BY: NATANIA SHERMAN
|What this book needs is more gold, you'll see what I mean (Source)|
Many people say that new technology signals the death of the book, but the reality is that the power of the interwebs is that rare books that had previously been inaccessible are now online and available for the public. This is the case with today’s object, the Aberdeen Bestiary, which has recently been digitized and put online thanks to a project associated with The University of Aberdeen in Scotland.
|This tree illustration reinforces the feudal social order (Source)|
We don’t know who commissioned the the Aberdeen Bestiary other than it was created in England around 1200. Given the sheer quantity of gold they were probably wealthy member of the clergy or aristocracy. Manuscripts were illuminated because under the feudal system of the 11th and 12th century. While at first glance the bestiary appears to be an encyclopedia of animals, but in fact the role of the bestiary was to use animal symbolism to communicate the principles of Christian belief. Each page of the Aberdeen Bestiary has an illustration of an animal, plant or story and a description of the animal. However, this is not a scientific text. The stories and symbolism associated with each animal is obscure today, but would have been quite obvious to a citizen of the 11th century. The stories accompanying each animal were inspired by popular concepts from Pliny the Elder, Aesop’s fables, the Bible, and Aristotle. The didactic message of the bestiary was also inherent in the illustrations.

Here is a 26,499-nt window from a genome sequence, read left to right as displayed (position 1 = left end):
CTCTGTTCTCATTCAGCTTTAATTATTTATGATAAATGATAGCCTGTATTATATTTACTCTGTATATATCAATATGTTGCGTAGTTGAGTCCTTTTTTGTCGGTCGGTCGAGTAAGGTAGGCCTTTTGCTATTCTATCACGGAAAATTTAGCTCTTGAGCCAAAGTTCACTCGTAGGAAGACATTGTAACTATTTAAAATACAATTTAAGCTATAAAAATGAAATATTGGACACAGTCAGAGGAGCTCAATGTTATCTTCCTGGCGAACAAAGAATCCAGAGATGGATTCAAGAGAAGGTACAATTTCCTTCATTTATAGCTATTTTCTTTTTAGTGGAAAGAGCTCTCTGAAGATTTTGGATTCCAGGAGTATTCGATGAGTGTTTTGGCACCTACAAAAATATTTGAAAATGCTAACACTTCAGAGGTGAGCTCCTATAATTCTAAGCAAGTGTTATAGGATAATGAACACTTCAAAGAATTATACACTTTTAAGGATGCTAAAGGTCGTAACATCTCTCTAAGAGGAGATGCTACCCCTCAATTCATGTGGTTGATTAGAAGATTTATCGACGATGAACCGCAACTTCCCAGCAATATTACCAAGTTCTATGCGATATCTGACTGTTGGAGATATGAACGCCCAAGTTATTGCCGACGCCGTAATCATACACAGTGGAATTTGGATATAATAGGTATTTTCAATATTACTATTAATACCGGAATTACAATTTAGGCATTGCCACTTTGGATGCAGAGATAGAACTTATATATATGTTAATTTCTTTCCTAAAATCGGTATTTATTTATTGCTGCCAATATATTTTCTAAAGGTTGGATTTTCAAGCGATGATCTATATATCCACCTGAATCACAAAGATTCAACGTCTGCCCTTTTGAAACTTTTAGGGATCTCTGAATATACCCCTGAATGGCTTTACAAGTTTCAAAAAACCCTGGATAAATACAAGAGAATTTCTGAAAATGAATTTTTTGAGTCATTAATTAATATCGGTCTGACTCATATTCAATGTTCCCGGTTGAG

|The fox is a metaphor, don't go for it birds! (Source)|
For example the description of the fox playing dead to tempt birds to fly into his mouth is symbolic of the devil persuading Christians to turn to sin. Similarly, images of mythical animals such as the phoenix, recall the story of Christ’s resurrection.
|The phoenix is also a metaphor (Source)|
Bestiaries contain huge amounts of information about medieval morality and belief. I haven't even begun to discuss the physical properties or the skill with which it was illustrated and transcribed. Given the sheer volume of textual references within the Aberdeen Bestiary, it becomes very clear that the so called dark ages, at least where this volume is concerned, were quite enlightened. That being said, I still find myself transfixed by the whimsical, enigmatic and sometimes funny images of animals.
So, I’ll leave you with a short article about medieval manuscripts entitled Two Monks Invent Bestiaries from the Toast.